In Occitan, the commune bears the name Las Aisiás de Taiac e Siruèlh. In March 1868, the geologist Louis Lartet, financed by Henry Christy, discovered the first five skeletons of Cro-Magnons, the earliest known examples of Homo sapiens sapiens, in the Cro-Magnon rock shelter at Les Eyzies-de-Tayac; these skeletons included a foetus, the skulls found were remarkably modern-looking and much rounder than the earlier Neanderthal. As at 31 December 2013, the municipality has 209 establishments, including 151 in the field of commerce, transport or services, twenty relating to the administrative sector, health or social action, eighteen in construction, thirteen in the industry, seven in agriculture, forestry or fishing. L'Homme primitif is a statue of Paul Dardé, inaugurated in 1931 and placed on a natural platform that dominates the village of Les Eyzies. Grotte du Grand Roc, cave with natural eccentric crystallisations comparable to corals; the municipality has many prehistoric archaeological sites including: The Grotte de Font-de-Gaume, the last cave with prehistoric polychrome paintings still open to visit in the region Les Combarelles - 600 pre-historic engravings of animals and symbols Grotte de la Mouthe - ornate cave of the Upper Paleolithic period La Grotte de Bernifal The deposit of La Micoque - discovery of numerous testimonies of the lithic industries of the Paleolithic Abri Chadourne, named after its owner L'abri Audi| L'abri de Cro-Magnon, the eponymous site of the Cro-Magnon man.
L'abri Pataud, a site studied under the responsibility of the National Museum of Natural History. The stratigraphic sequences comprises Upper Paleolithic levels, in particular, from bottom to top, Aurignacian and Protomagdalénien Laugerie-Basse and Laugerie-Haute - paleolithic sites L'abri du Poisson - carved in low relief at the ceiling of the vault, raised in red colour a salmon Le vallon de Gorges d'enfer Les grottes du Roc de Cazelle constitute a troglodytic site occupied from prehistoric times until 1960. Many of these sites have been classified as World Heritage sites by UNESCO as Sites préhistoriques et grottes ornées de la vallée de la Vézère; the discovery of these shelters within a restricted radius around Les Eyzies, their methodical exploration and the study of the deposits they concealed allowed prehistory to build up as a science and explains why the city claims the status of world capital of the prehistory, as the publicity leaflets recall. The National Museum of Prehistory, where many prehistoric discoveries are preserved, is located in the heart of the village.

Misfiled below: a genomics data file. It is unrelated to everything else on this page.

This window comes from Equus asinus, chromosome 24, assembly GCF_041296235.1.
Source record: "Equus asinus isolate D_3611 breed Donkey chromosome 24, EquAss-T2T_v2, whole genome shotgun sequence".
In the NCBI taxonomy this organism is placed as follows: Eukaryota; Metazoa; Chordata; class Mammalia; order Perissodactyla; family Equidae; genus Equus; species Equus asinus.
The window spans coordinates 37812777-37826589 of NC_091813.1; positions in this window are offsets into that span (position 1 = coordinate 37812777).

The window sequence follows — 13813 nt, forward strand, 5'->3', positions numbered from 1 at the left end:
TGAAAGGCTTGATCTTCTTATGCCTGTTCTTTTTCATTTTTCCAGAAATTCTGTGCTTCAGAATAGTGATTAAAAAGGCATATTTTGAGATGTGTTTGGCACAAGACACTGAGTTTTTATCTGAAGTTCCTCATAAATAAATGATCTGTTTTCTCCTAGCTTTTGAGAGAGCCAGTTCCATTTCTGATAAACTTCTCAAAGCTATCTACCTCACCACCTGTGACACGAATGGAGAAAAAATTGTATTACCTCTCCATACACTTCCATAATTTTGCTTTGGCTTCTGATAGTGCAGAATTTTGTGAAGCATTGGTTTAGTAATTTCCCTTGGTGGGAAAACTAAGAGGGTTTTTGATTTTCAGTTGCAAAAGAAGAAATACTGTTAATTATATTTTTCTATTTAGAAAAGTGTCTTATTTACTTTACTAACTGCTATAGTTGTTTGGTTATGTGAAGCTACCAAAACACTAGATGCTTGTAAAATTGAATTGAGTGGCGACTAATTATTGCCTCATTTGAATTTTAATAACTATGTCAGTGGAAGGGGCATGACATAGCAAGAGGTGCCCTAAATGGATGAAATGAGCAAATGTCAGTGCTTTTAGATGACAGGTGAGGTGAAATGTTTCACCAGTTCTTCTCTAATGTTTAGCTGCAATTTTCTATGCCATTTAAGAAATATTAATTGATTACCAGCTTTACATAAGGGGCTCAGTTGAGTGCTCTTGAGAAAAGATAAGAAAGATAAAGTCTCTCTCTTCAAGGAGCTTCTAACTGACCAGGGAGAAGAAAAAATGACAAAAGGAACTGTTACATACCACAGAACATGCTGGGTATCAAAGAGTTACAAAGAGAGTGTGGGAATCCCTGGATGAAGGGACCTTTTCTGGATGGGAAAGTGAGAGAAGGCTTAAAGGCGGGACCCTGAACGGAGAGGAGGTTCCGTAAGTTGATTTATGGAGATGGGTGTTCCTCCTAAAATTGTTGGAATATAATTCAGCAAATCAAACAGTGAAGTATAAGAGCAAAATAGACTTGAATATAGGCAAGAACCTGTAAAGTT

Rich in carved flints, it is aimed at specialists. Château de Commarque, 12th century, 14th century, 15th century, classified. Château de Tayac and its dependencies, 12th century 14th century 15th century. Cro-Magnon ManThe Pioneers of Archaeology: Louis and Édouard Lartet Denis Peyrony Élie Peyrony Henri Breuil Louis Capitan Abri Pataud Font-de-Gaume Château de Commarque Communes of the Dordogne department Les Combarelles Micoquien Tourist office website National Museum of Prehistory